An In-line, High Sensitivity, Non-contact Sensor for the Detection of Initiation of Sticking

  • James ThomasEmail author
  • Antonios Zavaliangos
Original Article



In this paper, the development and testing of a laser sensor to detect initiation of sticking are discussed.


The basic working principle of the device involves a laser source aimed at the punch tip, and a photosensor measuring the intensity of the reflected beam.


The initial results show that the laser sensor can detect the accumulation of material on a flat punch tip and has the potential to be used as a real-time monitoring device during tablet manufacturing operations.


This work demonstrated that the laser sensor can characterize initiation of sticking with high sensitivity without the need to interrupt the compaction process as typically done with other sticking characterization techniques.


Sticking Tablet defects Laser sensor 



The authors would like to thank GlaxoSmithKline for their financial support and access to instrumentation.


  1. 1.
    Swaminathan S, Ramey B, Hilden J, Wassgren C. Characterizing the powder punch-face adhesive interaction during the unloading phase of powder compaction. Powder Technol. 2017;315:410–21.CrossRefGoogle Scholar
  2. 2.
    Dubey A, Keyvan G, Hsia R, Saranteas K, Brone D, Misra T, et al. Analysis of pharmaceutical tablet coating uniformity by laser-induced breakdown spectroscopy (LIBS). J Pharm Innov. 2011;6:77–87.CrossRefGoogle Scholar
  3. 3.
    Orun A, Smith G. Micro-structural analysis of tablet surface layers by intelligent laser speckle classification (ILSC) technique: an application in the study of both surface defects and subsurface granule structures. J Pharm Innov. 2017;12:296–308.CrossRefGoogle Scholar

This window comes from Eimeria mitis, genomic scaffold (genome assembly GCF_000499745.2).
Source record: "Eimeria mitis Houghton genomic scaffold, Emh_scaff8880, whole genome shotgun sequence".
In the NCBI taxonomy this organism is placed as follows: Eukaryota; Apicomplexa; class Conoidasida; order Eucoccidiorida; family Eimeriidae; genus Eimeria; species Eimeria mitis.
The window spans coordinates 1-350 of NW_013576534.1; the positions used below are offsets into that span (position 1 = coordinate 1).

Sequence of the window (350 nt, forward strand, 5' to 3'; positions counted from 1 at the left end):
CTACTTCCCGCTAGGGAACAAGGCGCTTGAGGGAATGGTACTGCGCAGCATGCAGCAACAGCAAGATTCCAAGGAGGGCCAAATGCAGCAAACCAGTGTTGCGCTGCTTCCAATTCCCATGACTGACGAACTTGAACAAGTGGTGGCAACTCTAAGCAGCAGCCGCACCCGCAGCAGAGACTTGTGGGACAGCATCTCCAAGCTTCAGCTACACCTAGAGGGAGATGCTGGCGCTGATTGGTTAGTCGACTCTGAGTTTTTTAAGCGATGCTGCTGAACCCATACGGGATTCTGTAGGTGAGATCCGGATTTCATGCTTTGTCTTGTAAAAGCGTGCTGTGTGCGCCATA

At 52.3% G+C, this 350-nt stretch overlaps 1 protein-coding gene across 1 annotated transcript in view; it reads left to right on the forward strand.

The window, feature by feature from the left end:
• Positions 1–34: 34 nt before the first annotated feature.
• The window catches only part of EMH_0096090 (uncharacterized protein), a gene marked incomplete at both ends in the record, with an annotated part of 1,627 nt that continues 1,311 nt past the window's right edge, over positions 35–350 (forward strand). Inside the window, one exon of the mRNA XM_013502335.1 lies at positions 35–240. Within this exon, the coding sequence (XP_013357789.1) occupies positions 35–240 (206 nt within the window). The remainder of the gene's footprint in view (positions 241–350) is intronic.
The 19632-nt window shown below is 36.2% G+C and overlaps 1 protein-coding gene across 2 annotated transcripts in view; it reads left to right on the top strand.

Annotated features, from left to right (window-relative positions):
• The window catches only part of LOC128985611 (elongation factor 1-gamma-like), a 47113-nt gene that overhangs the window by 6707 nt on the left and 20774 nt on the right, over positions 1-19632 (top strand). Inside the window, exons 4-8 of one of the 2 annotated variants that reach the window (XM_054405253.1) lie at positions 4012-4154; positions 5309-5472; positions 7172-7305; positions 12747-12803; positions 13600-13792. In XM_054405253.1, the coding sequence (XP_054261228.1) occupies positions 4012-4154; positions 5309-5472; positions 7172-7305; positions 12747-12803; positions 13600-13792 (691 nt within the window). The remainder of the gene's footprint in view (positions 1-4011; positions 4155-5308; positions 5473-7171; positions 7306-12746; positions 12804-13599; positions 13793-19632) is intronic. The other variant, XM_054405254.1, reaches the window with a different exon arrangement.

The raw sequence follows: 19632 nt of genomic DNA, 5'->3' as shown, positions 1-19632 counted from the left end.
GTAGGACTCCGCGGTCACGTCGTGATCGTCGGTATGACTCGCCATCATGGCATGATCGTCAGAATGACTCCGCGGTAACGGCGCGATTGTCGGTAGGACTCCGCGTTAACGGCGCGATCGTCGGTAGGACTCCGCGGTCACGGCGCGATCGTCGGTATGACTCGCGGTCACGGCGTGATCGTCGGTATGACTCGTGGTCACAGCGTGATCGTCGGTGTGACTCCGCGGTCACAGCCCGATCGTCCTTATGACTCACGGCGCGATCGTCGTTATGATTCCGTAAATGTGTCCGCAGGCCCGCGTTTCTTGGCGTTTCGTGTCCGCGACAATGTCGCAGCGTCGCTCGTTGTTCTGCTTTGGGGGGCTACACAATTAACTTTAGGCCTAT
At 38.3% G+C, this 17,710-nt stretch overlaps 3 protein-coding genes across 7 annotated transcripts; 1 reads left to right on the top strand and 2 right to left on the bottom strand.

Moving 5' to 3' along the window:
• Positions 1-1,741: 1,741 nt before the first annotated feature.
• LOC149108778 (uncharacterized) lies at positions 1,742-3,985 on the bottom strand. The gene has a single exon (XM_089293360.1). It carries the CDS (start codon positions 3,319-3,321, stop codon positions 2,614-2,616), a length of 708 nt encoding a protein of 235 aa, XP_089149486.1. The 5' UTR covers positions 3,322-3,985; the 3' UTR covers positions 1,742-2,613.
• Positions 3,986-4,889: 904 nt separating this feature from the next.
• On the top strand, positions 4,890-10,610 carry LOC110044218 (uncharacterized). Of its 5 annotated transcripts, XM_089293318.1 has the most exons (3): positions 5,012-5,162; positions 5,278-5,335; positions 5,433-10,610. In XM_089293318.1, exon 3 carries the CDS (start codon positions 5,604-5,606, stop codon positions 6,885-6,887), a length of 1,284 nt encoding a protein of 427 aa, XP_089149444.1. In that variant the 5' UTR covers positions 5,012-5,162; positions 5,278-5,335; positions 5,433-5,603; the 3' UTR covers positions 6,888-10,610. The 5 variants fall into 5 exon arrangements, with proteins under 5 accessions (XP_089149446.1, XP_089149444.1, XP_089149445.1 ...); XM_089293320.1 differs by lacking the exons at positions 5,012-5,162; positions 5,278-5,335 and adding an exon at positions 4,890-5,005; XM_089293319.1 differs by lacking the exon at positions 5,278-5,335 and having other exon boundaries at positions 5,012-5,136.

4. 4.
    McDermott TS, Farrenkopf J, Hlinak A, Neilly JP, Sauer D. A material sparing method for quantitatively measuring tablet sticking. Powder Technol. 2011;212:240–52.CrossRefGoogle Scholar
  5. 5.
    Roberts M, Ford JL, MacLeod GS, Fell JT, Smith GW, Rowe PH. Effects of surface roughness and chrome plating of punch tips on the sticking tendencies of model ibuprofen formulations. J Pharm Pharmacol. 2003;55:1223–8.CrossRefGoogle Scholar
  6. 6.
    Roberts M, Ford JL, MacLeod GS, Fell JT, Smith GW, Rowe PH, et al. Effect of lubricant type and concentration on the punch tip adherence of model ibuprofen formulations. J Pharm Pharmacol. 2004;56:299–305.CrossRefGoogle Scholar
  7. 7.
    Alsirawan MB, Mohammad MA, Alkasmi B, Alhareth K, El-Hammadi M. Development and validation of a simple HPLC method for the determination of ibuprofen sticking onto punch faces. Int J Pharm Pharm Sci. 2013;5:227–31.Google Scholar
  8. 8.
    Saniocki I, Sakmann A, Leopold CS. How suitable is the measurement of take-off forces for detection of sticking during direct compression of various ibuprofen tablet formulations? Pharm Dev Technol. 2013;18:257–65.CrossRefGoogle Scholar
  9. 9.
    Wang Z, Shah UV, Olusanmi D, Narang AS, Hussain MA, Gamble JF, et al. Measuring the sticking of mefenamic acid powders on stainless steel surface. Int J Pharm. 2015;496:407–13.CrossRefGoogle Scholar